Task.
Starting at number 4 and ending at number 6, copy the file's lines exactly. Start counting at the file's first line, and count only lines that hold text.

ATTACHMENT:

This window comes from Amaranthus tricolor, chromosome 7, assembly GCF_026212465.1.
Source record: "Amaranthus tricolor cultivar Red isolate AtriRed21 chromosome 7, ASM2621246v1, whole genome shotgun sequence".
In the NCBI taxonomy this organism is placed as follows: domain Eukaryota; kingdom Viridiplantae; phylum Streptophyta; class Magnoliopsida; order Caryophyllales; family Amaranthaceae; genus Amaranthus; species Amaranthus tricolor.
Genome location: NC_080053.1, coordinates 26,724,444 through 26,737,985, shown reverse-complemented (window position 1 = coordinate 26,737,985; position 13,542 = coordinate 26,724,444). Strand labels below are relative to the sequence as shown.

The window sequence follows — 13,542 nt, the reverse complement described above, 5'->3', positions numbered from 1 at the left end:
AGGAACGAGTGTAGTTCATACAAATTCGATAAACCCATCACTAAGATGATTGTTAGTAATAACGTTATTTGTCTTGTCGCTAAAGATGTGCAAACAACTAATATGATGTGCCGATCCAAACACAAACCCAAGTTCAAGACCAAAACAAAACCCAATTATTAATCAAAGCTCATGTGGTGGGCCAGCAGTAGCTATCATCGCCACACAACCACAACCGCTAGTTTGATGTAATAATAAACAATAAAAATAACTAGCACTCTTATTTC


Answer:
Genome location: NC_080053.1, coordinates 26,724,444 through 26,737,985, shown reverse-complemented (window position 1 = coordinate 26,737,985; position 13,542 = coordinate 26,724,444). Strand labels below are relative to the sequence as shown.

The window sequence follows — 13,542 nt, the reverse complement described above, 5'->3', positions numbered from 1 at the left end:
AGGAACGAGTGTAGTTCATACAAATTCGATAAACCCATCACTAAGATGATTGTTAGTAATAACGTTATTTGTCTTGTCGCTAAAGATGTGCAAACAACTAATATGATGTGCCGATCCAAACACAAACCCAAGTTCAAGACCAAAACAAAACCCAATTATTAATCAAAGCTCATGTGGTGGGCCAGCAGTAGCTATCATCGCCACACAACCACAACCGCTAGTTTGATGTAATAATAAACAATAAAAATAACTAGCACTCTTATTTC